In most Member States, the outbreak of COVID-19 has resulted in a slowdown of forest management operations due to the confinement measures imposed. The immediate consequences for forest owners and managers primarily stem from the continued decline in wood outlets and sales in the interrupted supply chains. Sawmills, in particular, are heavily impacted due to the drastic drop in construction, furniture and panel production. Graphic paper and wood energy sector activities have also decreased. Overall, export-oriented industries are witnessing a decline in demand across the EU. Forestry contractors are also experiencing difficulties due to the industry shutdown. These factors, in addition to the forest calamities, are causing the markets and prices to collapse and pose high forest health and resilience risks. This situation and the actions needed to address it, including adaptation to climate change, will affect the economic viability of the forestry sector.

Over the past few weeks, the emergence of infectious diseases such as coronavirus has been raised in discussions in conjunction with the destruction of nature, biodiversity loss and deforestation. These are indeed major worldwide issues and the EU can rely on its remarkable forestry sector, as the number one custodian of biodiversity, supported by responsible and committed actors, to propose solutions worldwide.

The EU forestry sector provides society with multiple ecosystem services, be these economic, climatic, environmental or societal. Sustainable forest management (SFM) provides three main climate benefits: CO2 sequestration in resilient, growing forests; carbon storage in wood and harvested wood products; and a renewable and climate-friendly raw material that substitutes energy-intensive materials and fossil fuels. With regard to the environment, nature conservation is ingrained in the commitments and daily work of EU forest owners and managers.

The EU forestry sector, and the 500,000 jobs that it provides, must be seen as a central solution in the green recovery and in achieving the EU Green Deal objectives. It is therefore of paramount importance that the EU recovery plan and multiannual financial framework (MFF) adequately recognise and support the forestry sector.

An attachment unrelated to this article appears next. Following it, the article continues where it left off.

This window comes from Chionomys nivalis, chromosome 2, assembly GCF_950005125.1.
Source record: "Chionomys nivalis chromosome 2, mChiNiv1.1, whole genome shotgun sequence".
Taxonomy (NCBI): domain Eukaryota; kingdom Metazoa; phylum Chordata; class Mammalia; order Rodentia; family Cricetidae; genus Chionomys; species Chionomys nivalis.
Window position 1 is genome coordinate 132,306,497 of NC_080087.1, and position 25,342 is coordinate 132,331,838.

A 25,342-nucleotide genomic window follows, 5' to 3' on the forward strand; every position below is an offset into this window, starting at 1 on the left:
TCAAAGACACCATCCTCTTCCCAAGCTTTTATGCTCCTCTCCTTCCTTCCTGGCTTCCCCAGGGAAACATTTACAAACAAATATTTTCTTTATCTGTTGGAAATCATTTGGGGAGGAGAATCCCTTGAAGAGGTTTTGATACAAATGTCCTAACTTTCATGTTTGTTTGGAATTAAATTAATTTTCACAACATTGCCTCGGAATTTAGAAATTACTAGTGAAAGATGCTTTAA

The EU and its Member States need to demonstrate strong political commitment allowing funds to be allocated to investments into the sustainable management of EU forests, regardless of the type of forest ownership. These should include support to ; forest regeneration and resilience; maintenance of biodiversity within forest ecosystems; water retention, strengthening the use wood materials in the circular bio-based economy, improving the safety of workers and the education and knowledge of the future workforce.

Above all, we need a strong and adequate budget for the CAP, one that is at least equivalent to the CAP expenditure in the current MFF. This should be combined with other tools and measures in order to encourage sustainable forest management activities to continue or to resume and to boost much-needed investments and innovation that will enable the sector to recover.

The forestry sector is essential in making the Green Deal a reality and building a post-COVID-19 future-fit Europe. We hope that this vital role will be duly acknowledged and considered in future EU decisions in particular in the new EU Forest Strategy post-2020.

We would like to thank you for taking our concerns into consideration and we remain at your disposal should you have any further questions.

Yours faithfully,

Fanny-Pomme Langue
Secretary General of CEPF

Jérôme Roche
Secretary General of Ceettar

Pekka Pesonen
Secretary General of Copa-Cogeca

Thierry De L’Escaille
Secretary General of ELO

Piotr Borkowski
Executive Director of Eustafor

Maximilian Hauck
Technical Consultant of FECOF

Leire Salaberria
Managing Director of USSE

You will find HERE the Joint Statement in PDF format.